STORY: Wall Street rallied for a second day in a row on Thursday, despite data showing the U.S. economy shrank for a second straight quarter, as investors believed that might keep the Federal Reserve from being as aggressive with interest rate hikes as some had thought.
The Dow rose a percent and the S&P 500 gained 1.2%, while the Nasdaq also finished up a percent.
While two consecutive quarters of U.S. GDP declines are traditionally considered a recession, CapWealth's chief investment officer Tim Pagliara said it was difficult to determine in these unusual times.
"I'd say that's the technical definition [but] Chairman Powell said it doesn't feel like a recession and it probably doesn't at this point because of the high employment rate. You know, we are in an unusual period that has created this type of inflation. You know, it's post-pandemic. And none of the 100-year history that I went back and looked at last night with inflation and contractions and fed fund rates and the relationship with all of that, none of that included the particular aspects of a pandemic."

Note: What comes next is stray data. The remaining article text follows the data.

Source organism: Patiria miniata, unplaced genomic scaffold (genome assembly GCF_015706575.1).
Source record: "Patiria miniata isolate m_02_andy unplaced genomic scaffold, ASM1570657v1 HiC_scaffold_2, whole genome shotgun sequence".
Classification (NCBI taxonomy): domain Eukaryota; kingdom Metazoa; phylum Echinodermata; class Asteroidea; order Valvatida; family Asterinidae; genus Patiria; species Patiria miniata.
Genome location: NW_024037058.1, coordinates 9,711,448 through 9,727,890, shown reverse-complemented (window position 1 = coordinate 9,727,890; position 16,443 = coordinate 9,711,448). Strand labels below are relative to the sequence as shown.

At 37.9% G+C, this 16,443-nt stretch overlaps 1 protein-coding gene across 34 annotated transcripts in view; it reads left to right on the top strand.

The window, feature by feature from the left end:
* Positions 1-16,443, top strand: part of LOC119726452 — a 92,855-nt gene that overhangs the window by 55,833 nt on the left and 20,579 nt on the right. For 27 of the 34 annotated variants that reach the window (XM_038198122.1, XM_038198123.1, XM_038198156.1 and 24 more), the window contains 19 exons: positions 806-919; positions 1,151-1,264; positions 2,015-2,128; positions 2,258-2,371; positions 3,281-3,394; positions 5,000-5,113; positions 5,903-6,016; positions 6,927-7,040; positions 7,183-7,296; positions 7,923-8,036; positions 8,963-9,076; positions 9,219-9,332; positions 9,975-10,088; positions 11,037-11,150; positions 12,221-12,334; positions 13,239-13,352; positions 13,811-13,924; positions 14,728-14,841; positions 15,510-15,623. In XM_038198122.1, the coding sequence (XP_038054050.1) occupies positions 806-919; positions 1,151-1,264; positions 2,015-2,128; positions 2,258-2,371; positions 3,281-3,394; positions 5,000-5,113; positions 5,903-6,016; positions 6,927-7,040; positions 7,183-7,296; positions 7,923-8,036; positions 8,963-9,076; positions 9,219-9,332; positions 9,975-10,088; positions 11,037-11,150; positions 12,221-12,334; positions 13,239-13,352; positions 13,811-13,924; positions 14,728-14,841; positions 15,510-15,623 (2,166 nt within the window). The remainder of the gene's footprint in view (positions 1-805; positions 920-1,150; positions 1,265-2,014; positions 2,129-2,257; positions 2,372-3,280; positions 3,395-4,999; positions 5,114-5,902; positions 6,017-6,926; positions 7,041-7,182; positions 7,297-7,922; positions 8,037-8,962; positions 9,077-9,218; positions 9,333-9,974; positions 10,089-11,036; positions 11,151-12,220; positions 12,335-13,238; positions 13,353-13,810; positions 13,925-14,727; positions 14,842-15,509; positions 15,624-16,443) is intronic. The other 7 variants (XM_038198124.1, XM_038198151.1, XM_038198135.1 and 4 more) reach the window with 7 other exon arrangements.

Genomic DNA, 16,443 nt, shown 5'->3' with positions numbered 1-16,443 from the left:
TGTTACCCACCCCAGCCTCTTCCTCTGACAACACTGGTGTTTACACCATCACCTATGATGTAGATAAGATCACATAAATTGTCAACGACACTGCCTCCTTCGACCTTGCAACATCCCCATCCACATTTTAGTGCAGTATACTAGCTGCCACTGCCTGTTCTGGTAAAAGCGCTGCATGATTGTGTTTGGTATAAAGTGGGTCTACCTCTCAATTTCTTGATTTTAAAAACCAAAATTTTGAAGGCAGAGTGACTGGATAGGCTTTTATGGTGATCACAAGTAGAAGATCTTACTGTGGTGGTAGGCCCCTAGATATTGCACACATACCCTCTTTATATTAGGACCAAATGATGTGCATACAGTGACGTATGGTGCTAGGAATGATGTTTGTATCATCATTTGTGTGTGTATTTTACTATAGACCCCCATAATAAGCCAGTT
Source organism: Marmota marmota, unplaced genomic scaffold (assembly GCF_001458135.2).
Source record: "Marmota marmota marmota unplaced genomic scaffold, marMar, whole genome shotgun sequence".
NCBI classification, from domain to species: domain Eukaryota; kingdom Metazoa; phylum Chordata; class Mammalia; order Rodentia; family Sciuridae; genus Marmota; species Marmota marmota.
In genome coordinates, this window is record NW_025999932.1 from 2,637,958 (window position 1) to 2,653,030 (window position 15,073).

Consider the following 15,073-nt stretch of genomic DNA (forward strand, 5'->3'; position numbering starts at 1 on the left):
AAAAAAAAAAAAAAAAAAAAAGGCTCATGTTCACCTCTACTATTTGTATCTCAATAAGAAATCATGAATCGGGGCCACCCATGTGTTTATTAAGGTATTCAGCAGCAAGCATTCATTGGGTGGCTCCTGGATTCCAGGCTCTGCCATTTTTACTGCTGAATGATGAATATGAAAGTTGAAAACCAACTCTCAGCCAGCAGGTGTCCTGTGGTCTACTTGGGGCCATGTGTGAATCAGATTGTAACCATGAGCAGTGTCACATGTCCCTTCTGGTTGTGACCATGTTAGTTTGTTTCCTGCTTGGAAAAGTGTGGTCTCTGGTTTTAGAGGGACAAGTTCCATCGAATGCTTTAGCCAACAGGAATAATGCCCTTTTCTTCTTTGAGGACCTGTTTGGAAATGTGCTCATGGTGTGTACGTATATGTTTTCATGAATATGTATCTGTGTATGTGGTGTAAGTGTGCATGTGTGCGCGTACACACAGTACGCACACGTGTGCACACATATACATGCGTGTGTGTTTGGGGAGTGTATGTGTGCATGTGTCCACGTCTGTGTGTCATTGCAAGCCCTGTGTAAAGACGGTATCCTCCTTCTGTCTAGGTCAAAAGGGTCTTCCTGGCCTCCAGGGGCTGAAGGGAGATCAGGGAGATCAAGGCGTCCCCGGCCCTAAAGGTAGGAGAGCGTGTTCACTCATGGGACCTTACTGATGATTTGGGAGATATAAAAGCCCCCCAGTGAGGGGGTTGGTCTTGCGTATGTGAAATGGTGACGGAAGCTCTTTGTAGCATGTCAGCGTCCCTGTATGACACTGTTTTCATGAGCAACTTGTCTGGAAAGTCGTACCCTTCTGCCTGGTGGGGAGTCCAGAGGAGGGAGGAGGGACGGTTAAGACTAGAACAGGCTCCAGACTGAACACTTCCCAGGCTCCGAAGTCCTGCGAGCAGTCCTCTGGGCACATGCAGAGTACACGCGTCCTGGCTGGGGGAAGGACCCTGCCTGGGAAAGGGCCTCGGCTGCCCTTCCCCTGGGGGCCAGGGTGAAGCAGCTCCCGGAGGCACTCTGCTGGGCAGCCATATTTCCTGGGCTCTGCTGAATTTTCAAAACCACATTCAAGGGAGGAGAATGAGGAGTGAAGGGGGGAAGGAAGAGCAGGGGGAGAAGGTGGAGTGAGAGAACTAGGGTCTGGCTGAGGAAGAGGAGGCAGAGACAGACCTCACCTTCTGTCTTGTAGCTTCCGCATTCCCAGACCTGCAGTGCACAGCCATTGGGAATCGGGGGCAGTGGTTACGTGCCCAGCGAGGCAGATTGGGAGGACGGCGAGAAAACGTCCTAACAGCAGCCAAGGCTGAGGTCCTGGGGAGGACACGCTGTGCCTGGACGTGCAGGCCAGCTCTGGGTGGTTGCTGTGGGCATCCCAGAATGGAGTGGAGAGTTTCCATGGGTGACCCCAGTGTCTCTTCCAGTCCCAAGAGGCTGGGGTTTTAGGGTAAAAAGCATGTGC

Meanwhile, the growth forecast for second-quarter earnings has risen this week as more S&P 500 companies have reported results and beaten analysts' expectations.
Among them, Ford Motor shares rose after the automaker reported a better-than-expected quarterly net income.
Shares of Facebook parent Meta Platforms fell after it reported on Wednesday its first-ever quarterly drop in revenue.
Shares of Apple and Amazon rose before both mega-caps reported results after the close.
Apple posted profit and sales that beat Wall Street expectations, while Amazon said it expects a jump in third-quarter revenue. Both stocks soared in extended trading.